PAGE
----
Black Bean and Sweet Potato Quesadilla

A great twist on the Quesadilla vegetarian style

Save RecipeSave Recipe


  • 2 large sweet potatoes
  • 1 tsp cumin
  • 1 tsp salt
  • 1 tsp pepper
  • 1 tsp garlic powder
  • 1 large can black beans
  • 1 clove garlic, finely chopped
  • 1 Tbsp taco seasoning mix
  • 1/2 cup salsa
  • Tortillas
  • Monterey cheese, shredded


  1. Peel and cut sweet potatoes into thin rounds. Place in bowl drizzle with olive oil and add seasoning. Cook on high in microwave for 4 minutes. Mix halfway through cooking.
  2. Drain and rinse beans. In a skillet add a drizzle of olive oil and garlic, cook for 3-5 minutes. Add beans, seasoning mix and salsa cook until warm.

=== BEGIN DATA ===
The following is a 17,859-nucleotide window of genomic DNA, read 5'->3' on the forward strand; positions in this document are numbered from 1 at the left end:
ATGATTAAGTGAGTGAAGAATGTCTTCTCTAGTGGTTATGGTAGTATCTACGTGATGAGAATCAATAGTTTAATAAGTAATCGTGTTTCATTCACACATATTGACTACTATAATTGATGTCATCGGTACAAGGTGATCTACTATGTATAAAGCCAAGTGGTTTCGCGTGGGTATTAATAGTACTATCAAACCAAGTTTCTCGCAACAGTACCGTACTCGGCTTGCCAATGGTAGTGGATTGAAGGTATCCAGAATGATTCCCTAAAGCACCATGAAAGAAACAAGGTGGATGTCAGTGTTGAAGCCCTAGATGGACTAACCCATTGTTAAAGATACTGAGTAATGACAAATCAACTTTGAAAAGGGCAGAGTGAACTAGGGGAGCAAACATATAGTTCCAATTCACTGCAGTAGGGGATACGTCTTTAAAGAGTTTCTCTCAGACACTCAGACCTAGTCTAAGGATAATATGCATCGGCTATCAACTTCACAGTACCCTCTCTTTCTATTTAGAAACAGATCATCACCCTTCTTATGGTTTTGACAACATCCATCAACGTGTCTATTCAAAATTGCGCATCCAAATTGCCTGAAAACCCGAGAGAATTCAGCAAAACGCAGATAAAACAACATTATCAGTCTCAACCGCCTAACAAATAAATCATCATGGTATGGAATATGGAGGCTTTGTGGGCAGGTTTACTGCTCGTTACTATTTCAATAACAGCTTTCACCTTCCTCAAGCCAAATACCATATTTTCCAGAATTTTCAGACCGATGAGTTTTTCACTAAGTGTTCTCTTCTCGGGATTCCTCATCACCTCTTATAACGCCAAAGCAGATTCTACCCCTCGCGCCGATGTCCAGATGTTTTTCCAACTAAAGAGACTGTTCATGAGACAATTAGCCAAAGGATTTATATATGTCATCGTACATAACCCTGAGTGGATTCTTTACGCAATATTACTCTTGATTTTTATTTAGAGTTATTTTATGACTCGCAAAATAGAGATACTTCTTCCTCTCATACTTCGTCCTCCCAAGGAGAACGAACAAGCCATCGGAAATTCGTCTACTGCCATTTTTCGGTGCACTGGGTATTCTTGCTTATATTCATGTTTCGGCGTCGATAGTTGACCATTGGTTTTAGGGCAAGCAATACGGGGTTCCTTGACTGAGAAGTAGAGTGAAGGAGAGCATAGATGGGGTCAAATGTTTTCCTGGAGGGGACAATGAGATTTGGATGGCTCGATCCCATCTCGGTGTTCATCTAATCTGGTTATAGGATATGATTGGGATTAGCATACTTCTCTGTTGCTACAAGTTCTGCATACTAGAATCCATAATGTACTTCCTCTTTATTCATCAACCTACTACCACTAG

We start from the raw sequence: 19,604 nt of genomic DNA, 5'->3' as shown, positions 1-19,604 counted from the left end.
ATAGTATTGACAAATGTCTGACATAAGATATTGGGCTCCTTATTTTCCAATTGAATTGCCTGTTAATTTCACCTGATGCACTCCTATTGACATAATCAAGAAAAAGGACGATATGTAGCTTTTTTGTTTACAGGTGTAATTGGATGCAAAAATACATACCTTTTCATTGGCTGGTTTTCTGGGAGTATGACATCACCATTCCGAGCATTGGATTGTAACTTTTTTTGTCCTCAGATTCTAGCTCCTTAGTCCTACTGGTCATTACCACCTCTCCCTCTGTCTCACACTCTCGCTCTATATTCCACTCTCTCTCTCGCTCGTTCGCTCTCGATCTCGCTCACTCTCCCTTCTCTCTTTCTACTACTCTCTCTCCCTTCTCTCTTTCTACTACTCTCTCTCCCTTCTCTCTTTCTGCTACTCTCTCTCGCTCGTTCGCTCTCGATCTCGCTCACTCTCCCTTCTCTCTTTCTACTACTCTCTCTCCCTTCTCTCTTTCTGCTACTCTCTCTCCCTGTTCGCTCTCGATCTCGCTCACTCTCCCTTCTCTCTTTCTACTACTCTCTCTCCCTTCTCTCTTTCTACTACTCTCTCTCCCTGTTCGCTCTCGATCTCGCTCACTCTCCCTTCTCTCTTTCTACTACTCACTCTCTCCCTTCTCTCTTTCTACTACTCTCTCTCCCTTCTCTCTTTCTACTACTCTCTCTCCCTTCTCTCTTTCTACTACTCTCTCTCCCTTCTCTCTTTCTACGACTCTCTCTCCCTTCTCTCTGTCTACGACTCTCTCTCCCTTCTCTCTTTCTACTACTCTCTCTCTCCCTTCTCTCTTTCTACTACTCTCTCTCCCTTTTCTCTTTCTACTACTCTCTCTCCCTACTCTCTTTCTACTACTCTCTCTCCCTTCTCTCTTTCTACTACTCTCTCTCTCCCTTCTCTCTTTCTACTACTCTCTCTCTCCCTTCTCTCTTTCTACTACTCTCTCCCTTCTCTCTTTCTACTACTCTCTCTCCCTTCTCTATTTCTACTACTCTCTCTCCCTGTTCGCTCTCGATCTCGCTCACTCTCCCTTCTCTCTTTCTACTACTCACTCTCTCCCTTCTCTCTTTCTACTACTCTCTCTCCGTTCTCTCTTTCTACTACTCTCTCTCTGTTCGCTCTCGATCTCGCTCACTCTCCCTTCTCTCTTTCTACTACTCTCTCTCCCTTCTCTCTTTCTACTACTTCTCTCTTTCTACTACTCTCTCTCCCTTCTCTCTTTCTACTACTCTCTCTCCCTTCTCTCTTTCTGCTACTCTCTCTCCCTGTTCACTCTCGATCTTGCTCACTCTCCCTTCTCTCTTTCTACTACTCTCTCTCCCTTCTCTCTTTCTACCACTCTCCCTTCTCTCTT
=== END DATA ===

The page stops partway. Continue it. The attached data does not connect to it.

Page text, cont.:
3. Over a medium heat, in a skillet lightly coated with oil, warm both sides of one tortilla, just until light golden brown. Remove from pan and add second tortilla, again lightly browning both sides. When browning second side add a spoonful of each filling, salsa and a handful of cheese. Top with the first tortilla, cover with a lid that will press the tortilla down. Cook until cheese begins to melt.
  4. Keep warm in 200° oven, while assembling additional quesadillas.
  5. Serve with salsa, avocado or sour cream
Cuisine: Mexican | Recipe Type: Main Course

Caldo de Papas y Cilantro: Potatoes and Coriander Soup from the Canary Islands